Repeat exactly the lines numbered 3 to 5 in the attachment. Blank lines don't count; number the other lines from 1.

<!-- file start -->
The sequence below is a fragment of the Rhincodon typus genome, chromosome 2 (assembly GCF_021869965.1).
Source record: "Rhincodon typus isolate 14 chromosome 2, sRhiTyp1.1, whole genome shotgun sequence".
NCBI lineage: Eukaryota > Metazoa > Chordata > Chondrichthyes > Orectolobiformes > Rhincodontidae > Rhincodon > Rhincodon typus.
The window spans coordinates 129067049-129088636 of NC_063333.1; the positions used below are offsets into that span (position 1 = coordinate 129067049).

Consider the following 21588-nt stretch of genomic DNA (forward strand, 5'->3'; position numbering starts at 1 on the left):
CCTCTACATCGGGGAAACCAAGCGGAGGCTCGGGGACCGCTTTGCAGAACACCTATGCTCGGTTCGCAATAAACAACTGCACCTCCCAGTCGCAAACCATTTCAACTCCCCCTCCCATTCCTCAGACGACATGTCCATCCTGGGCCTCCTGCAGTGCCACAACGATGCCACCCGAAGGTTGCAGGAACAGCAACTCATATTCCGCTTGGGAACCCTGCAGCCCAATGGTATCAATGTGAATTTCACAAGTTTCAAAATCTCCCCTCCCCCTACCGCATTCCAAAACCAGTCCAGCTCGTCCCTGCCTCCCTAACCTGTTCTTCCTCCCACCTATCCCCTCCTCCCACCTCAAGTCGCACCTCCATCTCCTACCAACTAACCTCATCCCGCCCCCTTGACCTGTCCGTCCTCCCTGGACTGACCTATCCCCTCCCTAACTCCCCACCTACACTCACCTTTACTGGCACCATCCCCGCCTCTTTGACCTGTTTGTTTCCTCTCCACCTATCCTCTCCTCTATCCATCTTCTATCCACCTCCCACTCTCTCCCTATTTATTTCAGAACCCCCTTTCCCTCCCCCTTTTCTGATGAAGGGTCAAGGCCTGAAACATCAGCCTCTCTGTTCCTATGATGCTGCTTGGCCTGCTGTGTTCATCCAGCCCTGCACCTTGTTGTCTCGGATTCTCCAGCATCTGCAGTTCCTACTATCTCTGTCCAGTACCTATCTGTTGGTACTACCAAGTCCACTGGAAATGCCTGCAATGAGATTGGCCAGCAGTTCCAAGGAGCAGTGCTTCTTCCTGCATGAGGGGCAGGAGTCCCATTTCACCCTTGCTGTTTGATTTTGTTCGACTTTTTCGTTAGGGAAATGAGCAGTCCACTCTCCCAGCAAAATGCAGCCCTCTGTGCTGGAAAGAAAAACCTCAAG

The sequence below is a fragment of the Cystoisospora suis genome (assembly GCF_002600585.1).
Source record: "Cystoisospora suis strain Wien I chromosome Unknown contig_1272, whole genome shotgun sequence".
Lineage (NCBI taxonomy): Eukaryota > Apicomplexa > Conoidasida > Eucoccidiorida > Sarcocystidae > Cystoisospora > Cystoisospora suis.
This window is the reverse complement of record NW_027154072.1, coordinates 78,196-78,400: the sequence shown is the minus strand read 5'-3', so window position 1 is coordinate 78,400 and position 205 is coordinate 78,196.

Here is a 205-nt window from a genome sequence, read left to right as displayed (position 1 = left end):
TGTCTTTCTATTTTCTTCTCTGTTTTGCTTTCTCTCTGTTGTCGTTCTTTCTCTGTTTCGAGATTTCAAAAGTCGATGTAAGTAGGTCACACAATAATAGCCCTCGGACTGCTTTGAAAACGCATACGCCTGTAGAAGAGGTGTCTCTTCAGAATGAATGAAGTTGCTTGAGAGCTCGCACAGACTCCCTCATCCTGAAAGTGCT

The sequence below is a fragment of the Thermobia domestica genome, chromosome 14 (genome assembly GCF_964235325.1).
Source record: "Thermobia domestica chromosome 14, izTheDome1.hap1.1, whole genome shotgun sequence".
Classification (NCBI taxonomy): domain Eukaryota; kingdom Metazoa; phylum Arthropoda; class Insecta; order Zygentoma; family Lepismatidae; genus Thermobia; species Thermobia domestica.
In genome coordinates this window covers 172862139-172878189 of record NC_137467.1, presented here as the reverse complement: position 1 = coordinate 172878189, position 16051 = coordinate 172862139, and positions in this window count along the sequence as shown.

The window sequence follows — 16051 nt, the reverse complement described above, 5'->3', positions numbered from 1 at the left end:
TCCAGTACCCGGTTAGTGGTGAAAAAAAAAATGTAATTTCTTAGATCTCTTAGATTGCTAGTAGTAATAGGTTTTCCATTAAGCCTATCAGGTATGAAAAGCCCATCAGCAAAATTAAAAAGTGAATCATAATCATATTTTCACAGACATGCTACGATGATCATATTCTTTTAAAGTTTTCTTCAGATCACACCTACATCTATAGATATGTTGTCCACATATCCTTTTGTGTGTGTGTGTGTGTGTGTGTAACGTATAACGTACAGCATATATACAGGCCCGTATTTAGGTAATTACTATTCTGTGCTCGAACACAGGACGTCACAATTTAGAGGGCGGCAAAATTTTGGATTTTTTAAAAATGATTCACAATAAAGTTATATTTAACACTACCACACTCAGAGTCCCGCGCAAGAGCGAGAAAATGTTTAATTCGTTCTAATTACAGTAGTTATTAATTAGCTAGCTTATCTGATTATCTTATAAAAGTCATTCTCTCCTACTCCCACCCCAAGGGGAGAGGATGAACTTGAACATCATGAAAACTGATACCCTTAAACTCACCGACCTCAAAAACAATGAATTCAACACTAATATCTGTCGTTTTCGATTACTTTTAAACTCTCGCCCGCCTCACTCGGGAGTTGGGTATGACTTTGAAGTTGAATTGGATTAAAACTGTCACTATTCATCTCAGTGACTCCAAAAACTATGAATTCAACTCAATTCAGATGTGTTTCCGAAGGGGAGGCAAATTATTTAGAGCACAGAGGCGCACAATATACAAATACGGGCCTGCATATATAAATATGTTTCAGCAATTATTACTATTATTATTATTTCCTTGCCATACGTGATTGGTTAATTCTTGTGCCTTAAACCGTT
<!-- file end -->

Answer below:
NCBI lineage: Eukaryota > Metazoa > Chordata > Chondrichthyes > Orectolobiformes > Rhincodontidae > Rhincodon > Rhincodon typus.
The window spans coordinates 129067049-129088636 of NC_063333.1; the positions used below are offsets into that span (position 1 = coordinate 129067049).

Consider the following 21588-nt stretch of genomic DNA (forward strand, 5'->3'; position numbering starts at 1 on the left):